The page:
Last week I had the pleasure to go to the International Society for the Scientific Study of Intellectual Disabilities World Congress in Halifax, Nova Scotia. I presented on my PhD work on affect attunement, on my current HOP study, and work exploring culture and practices supporting adults with PIMD in Japan. Here are my top ten favourite papers at the conference (in no particular order): Eric Weber – Living as an adult with PIMD – The right place to live: necessarily in a family?. Bea Maes & Carla Vlaskamp – Methodological challenges in building evidence based interventions for persons with profound intellectual and multiple disabilities. Krysti deZonia – Public perceptions of profound disability. Bea Maes – Palliative care for persons with profound intellectual and multiple disabilities. Pauline Heslop – Can a Confidential Inquiry into a person’s death make a difference? Miriam Roemer – Perception of persons with profound intellectual and multiple disabilities. Nicola Grove – Patterns of co-narration in a personal story interaction. Kaisa Martikainen and Katja Burakoff – OIVA interaction model: Supporting staff to better interaction with people with PIMD. Genevieve Petitpierre – IEP goals and objectives of adults with profound intellectual and multiple disabilities. Nan-chieh Chen – The telling body: Ethics, ethical skills and applications of caregivers faced with persons with PIMD. Sui Sone – Living situation of adults with severe motor and intellectual disabilities (SMID) in Japan. Hilary Johnson – Social communication and for adults who communicate at a symbolic but nonlinguistic level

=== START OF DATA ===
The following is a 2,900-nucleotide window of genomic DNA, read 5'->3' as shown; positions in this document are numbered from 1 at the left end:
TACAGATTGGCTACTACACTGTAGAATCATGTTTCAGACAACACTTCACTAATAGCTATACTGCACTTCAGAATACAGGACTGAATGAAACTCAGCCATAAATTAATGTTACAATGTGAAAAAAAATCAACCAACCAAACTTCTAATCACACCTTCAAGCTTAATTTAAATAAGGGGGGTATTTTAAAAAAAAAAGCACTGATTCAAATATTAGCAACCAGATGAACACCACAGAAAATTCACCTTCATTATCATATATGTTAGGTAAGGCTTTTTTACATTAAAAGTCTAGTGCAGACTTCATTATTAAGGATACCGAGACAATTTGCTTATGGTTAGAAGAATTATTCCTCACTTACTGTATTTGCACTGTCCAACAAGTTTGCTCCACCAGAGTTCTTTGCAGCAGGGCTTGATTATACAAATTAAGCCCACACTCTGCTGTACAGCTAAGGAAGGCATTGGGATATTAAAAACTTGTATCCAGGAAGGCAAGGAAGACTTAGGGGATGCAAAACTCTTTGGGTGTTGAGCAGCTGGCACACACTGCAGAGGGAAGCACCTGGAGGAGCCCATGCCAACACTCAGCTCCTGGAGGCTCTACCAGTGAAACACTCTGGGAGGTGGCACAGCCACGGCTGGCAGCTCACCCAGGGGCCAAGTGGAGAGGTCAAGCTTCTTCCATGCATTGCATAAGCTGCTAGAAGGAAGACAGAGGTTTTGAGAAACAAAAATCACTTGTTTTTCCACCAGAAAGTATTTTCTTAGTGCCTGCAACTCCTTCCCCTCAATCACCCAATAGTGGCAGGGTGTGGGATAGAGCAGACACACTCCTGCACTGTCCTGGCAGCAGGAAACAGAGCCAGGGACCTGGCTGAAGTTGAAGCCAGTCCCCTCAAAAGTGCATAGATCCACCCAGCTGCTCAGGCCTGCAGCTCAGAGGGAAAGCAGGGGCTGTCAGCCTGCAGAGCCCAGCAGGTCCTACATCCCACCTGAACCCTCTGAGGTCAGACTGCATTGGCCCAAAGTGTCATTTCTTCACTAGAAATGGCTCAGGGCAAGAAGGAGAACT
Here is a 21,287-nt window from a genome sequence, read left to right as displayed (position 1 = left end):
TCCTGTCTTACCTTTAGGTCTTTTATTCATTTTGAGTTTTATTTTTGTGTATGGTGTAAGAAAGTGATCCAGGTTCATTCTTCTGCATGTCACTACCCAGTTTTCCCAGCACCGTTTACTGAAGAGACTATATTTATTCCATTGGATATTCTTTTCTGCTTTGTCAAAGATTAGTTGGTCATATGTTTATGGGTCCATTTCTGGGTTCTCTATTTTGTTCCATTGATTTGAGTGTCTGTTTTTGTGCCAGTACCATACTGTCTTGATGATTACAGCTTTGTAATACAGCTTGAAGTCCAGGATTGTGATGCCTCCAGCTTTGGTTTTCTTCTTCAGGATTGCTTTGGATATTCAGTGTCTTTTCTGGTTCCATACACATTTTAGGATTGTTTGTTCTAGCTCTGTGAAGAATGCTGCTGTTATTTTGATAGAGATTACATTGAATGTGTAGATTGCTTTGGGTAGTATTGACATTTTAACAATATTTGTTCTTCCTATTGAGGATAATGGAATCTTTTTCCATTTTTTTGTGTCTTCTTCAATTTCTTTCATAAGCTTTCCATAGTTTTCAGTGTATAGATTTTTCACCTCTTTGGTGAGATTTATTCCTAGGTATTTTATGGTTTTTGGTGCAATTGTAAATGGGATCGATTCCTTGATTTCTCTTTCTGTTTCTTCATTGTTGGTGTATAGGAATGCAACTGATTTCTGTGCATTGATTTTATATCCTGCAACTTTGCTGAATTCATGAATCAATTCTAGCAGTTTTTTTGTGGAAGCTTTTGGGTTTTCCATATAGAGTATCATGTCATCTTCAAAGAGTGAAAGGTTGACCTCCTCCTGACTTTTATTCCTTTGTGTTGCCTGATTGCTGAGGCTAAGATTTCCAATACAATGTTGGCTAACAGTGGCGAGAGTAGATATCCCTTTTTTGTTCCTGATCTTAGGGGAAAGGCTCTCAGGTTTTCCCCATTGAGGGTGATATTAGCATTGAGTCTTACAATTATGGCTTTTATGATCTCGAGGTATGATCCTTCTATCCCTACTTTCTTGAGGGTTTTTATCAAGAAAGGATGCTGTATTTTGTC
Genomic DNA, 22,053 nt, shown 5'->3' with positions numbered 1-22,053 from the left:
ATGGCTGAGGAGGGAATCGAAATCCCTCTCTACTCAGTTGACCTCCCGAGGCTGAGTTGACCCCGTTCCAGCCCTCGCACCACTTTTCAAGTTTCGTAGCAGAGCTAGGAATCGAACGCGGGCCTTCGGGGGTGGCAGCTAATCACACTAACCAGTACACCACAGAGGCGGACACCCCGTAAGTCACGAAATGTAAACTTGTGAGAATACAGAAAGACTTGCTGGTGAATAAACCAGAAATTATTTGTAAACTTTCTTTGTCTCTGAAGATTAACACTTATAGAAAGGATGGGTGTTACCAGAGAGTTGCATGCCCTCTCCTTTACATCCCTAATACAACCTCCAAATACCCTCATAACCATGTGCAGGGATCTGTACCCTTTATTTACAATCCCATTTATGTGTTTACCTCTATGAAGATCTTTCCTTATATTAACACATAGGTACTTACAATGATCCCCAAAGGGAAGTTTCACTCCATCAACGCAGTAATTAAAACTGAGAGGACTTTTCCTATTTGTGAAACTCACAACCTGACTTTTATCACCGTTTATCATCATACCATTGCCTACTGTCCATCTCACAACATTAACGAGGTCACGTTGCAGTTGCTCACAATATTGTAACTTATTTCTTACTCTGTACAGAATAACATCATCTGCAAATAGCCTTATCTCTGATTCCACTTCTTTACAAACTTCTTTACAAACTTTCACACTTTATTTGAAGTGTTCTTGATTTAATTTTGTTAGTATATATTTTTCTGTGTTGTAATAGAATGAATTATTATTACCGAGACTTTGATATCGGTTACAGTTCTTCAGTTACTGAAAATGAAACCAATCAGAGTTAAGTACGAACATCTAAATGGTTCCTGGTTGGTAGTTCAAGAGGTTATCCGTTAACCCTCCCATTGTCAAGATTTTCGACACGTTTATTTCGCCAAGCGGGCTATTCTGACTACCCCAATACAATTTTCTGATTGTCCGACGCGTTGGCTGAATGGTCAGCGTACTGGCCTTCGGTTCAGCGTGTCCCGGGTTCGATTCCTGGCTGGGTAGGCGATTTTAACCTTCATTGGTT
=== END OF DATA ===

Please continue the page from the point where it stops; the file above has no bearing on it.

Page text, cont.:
So a couple of weeks ago I had the pleasure of attending the Asia-Pacific IASSID PIMD roundtable. There were presenters from Japan, Malaysia, Vietnam, Taiwan, and me. There were also many poster presentations. On the second day there was a service visit – more about that in a moment.
The trip was fascinating. I would love to spend more time translating the Japanese practice to the English speaking world. Japan has a large and long run association focusing on what they called SMID: Severe and Multiple Intellectual Disability. This includes families, doctors, allied health. It is very active. Within that is people with PIMD.
Additionally they have a large number of people considered to be Medical Care Dependent Group (MCDG). These are people who largely have tracheotomy, ventilation, IV sustenance, and other medical complications in addition to severe ID. It was fascinating finding out more about this group. I met some of these adults. They are a growing number in Japan. I need to find out more about their presence in Australia. Issues for them cut to the core of whose lives are seen as viable.
I had the pleasure of visiting Biwako Gakuen http://www.biwakogakuen.or.jp/ (this site is in Japanese, but you can get a general idea by running through it in a translator like Google Translate). I saw some excellent support here with the most profoundly disabled people that I have met. I observed and interacted with people in small http://www.blogger.com/img/blank.gifgroups (no more than 8). There always seemed thttp://www.blogger.com/img/blank.gifo be present engaged staff and volunteers attending to people on an emotional level.
One of the developers of the institution was Kazuo Itoga. A brief biography of him can be found at http://www.itogazaidan.jp/english/brief_biography/index.htm. He said “We are not seeking pity in bringing the light of the world to these children, rather polishing them since the shine brightly by themselves.”
I’ll write down further thoughts about the visit in the coming weeks…